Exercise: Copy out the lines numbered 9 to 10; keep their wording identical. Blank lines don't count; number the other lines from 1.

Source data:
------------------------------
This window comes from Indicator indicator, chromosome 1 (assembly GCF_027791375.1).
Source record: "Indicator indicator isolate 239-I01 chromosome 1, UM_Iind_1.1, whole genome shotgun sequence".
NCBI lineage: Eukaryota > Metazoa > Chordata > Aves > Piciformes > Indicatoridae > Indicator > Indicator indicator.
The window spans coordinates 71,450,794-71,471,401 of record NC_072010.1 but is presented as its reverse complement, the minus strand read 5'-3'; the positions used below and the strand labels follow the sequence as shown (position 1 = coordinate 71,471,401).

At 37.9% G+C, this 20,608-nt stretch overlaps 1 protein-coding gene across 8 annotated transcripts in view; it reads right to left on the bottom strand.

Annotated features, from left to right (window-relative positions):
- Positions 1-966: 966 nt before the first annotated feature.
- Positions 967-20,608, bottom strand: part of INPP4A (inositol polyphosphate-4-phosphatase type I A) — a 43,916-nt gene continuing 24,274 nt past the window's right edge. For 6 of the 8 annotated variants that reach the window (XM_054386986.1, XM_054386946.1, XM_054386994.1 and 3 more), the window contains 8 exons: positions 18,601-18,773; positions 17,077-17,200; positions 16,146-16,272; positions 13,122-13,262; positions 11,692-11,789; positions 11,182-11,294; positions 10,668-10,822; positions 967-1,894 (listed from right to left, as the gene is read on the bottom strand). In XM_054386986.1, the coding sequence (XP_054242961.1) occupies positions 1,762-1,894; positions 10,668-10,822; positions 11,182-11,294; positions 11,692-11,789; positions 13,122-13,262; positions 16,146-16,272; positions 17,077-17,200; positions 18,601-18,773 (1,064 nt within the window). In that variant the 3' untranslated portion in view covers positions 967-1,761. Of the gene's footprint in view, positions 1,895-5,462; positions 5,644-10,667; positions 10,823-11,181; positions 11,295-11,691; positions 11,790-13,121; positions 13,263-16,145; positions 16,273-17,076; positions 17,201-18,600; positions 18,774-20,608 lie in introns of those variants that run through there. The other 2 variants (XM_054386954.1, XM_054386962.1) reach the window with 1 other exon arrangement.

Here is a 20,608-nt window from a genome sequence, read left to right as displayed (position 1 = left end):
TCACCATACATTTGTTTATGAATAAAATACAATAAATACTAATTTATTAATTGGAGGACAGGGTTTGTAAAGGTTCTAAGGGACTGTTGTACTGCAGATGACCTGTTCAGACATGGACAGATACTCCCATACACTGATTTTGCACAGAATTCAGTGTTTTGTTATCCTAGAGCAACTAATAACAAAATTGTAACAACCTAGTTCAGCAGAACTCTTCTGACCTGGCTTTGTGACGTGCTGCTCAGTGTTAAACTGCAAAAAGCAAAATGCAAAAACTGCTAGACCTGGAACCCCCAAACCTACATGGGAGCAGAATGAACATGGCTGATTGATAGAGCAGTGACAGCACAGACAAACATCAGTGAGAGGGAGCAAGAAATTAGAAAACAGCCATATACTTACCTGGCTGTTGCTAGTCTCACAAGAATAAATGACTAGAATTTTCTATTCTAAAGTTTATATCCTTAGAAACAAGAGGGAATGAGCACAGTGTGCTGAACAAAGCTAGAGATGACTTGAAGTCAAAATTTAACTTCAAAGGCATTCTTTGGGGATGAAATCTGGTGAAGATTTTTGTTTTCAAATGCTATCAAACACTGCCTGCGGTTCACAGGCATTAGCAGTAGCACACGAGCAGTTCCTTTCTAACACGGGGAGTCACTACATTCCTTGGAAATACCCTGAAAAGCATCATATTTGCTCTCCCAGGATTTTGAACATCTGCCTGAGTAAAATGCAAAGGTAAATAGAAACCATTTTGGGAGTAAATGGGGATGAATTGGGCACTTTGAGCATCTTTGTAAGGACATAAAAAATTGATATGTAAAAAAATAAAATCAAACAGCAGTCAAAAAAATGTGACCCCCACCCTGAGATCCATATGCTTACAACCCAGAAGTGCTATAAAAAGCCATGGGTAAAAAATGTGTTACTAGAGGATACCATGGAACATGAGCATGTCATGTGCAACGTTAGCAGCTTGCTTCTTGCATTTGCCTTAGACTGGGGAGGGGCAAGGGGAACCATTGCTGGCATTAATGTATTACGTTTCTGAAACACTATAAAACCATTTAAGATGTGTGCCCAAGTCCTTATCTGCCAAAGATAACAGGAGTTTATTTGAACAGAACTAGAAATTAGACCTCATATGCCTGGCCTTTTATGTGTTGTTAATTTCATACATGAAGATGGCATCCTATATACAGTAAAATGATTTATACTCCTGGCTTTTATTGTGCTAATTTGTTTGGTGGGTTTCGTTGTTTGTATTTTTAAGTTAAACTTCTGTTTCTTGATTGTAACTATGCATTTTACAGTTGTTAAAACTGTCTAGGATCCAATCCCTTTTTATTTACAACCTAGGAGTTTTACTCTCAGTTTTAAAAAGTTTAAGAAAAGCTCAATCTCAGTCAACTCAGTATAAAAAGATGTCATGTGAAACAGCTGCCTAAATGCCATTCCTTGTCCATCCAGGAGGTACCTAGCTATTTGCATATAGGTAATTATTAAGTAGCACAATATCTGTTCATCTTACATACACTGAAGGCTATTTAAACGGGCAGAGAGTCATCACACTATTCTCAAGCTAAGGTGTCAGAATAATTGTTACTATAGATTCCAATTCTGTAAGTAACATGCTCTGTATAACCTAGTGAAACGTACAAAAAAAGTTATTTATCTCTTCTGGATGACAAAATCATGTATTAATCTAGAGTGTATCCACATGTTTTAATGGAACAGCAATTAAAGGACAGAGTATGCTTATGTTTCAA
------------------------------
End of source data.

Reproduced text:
Here is a 20,608-nt window from a genome sequence, read left to right as displayed (position 1 = left end):
TCACCATACATTTGTTTATGAATAAAATACAATAAATACTAATTTATTAATTGGAGGACAGGGTTTGTAAAGGTTCTAAGGGACTGTTGTACTGCAGATGACCTGTTCAGACATGGACAGATACTCCCATACACTGATTTTGCACAGAATTCAGTGTTTTGTTATCCTAGAGCAACTAATAACAAAATTGTAACAACCTAGTTCAGCAGAACTCTTCTGACCTGGCTTTGTGACGTGCTGCTCAGTGTTAAACTGCAAAAAGCAAAATGCAAAAACTGCTAGACCTGGAACCCCCAAACCTACATGGGAGCAGAATGAACATGGCTGATTGATAGAGCAGTGACAGCACAGACAAACATCAGTGAGAGGGAGCAAGAAATTAGAAAACAGCCATATACTTACCTGGCTGTTGCTAGTCTCACAAGAATAAATGACTAGAATTTTCTATTCTAAAGTTTATATCCTTAGAAACAAGAGGGAATGAGCACAGTGTGCTGAACAAAGCTAGAGATGACTTGAAGTCAAAATTTAACTTCAAAGGCATTCTTTGGGGATGAAATCTGGTGAAGATTTTTGTTTTCAAATGCTATCAAACACTGCCTGCGGTTCACAGGCATTAGCAGTAGCACACGAGCAGTTCCTTTCTAACACGGGGAGTCACTACATTCCTTGGAAATACCCTGAAAAGCATCATATTTGCTCTCCCAGGATTTTGAACATCTGCCTGAGTAAAATGCAAAGGTAAATAGAAACCATTTTGGGAGTAAATGGGGATGAATTGGGCACTTTGAGCATCTTTGTAAGGACATAAAAAATTGATATGTAAAAAAATAAAATCAAACAGCAGTCAAAAAAATGTGACCCCCACCCTGAGATCCATATGCTTACAACCCAGAAGTGCTATAAAAAGCCATGGGTAAAAAATGTGTTACTAGAGGATACCATGGAACATGAGCATGTCATGTGCAACGTTAGCAGCTTGCTTCTTGCATTTGCCTTAGACTGGGGAGGGGCAAGGGGAACCATTGCTGGCATTAATGTATTACGTTTCTGAAACACTATAAAACCATTTAAGATGTGTGCCCAAGTCCTTATCTGCCAAAGATAACAGGAGTTTATTTGAACAGAACTAGAAATTAGACCTCATATGCCTGGCCTTTTATGTGTTGTTAATTTCATACATGAAGATGGCATCCTATATACAGTAAAATGATTTATACTCCTGGCTTTTATTGTGCTAATTTGTTTGGTGGGTTTCGTTGTTTGTATTTTTAAGTTAAACTTCTGTTTCTTGATTGTAACTATGCATTTTACAGTTGTTAAAACTGTCTAGGATCCAATCCCTTTTTATTTACAACCTAGGAGTTTTACTCTCAGTTTTAAAAAGTTTAAGAAAAGCTCAATCTCAGTCAACTCAGTATAAAAAGATGTCATGTGAAACAGCTGCCTAAATGCCATTCCTTGTCCATCCAGGAGGTACCTAGCTATTTGCATATAGGTAATTATTAAGTAGCACAATATCTGTTCATCTTACATACACTGAAGGCTATTTAAACGGGCAGAGAGTCATCACACTATTCTCAAGCTAAGGTGTCAGAATAATTGTTACTATAGATTCCAATTCTGTAAGTAACATGCTCTGTATAACCTAGTGAAACGTACAAAAAAAGTTATTTATCTCTTCTGGATGACAAAATCATGTATTAATCTAGAGTGTATCCACATGTTTTAATGGAACAGCAATTAAAGGACAGAGTATGCTTATGTTTCAA